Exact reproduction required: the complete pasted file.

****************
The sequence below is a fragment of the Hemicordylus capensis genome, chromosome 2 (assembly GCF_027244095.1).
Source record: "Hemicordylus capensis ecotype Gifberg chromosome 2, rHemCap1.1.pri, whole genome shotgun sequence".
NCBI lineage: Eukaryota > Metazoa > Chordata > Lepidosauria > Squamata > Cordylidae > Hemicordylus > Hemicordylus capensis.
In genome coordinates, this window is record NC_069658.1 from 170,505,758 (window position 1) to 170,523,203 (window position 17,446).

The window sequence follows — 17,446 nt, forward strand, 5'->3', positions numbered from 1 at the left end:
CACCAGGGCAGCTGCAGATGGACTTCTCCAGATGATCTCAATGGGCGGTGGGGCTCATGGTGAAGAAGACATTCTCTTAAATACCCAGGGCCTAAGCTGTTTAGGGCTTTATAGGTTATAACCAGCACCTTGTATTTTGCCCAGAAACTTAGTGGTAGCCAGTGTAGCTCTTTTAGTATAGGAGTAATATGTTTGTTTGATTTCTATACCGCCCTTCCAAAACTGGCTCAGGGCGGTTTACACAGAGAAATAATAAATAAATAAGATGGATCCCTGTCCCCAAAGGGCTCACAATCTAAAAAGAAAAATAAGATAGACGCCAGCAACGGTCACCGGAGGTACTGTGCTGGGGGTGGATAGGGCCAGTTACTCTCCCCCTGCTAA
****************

The sequence below is a fragment of the Hemicordylus capensis genome, chromosome 2 (assembly GCF_027244095.1).
Source record: "Hemicordylus capensis ecotype Gifberg chromosome 2, rHemCap1.1.pri, whole genome shotgun sequence".
NCBI lineage: Eukaryota > Metazoa > Chordata > Lepidosauria > Squamata > Cordylidae > Hemicordylus > Hemicordylus capensis.
In genome coordinates, this window is record NC_069658.1 from 170,505,758 (window position 1) to 170,523,203 (window position 17,446).

The window sequence follows — 17,446 nt, forward strand, 5'->3', positions numbered from 1 at the left end:
CACCAGGGCAGCTGCAGATGGACTTCTCCAGATGATCTCAATGGGCGGTGGGGCTCATGGTGAAGAAGACATTCTCTTAAATACCCAGGGCCTAAGCTGTTTAGGGCTTTATAGGTTATAACCAGCACCTTGTATTTTGCCCAGAAACTTAGTGGTAGCCAGTGTAGCTCTTTTAGTATAGGAGTAATATGTTTGTTTGATTTCTATACCGCCCTTCCAAAACTGGCTCAGGGCGGTTTACACAGAGAAATAATAAATAAATAAGATGGATCCCTGTCCCCAAAGGGCTCACAATCTAAAAAGAAAAATAAGATAGACGCCAGCAACGGTCACCGGAGGTACTGTGCTGGGGGTGGATAGGGCCAGTTACTCTCCCCCTGCTAA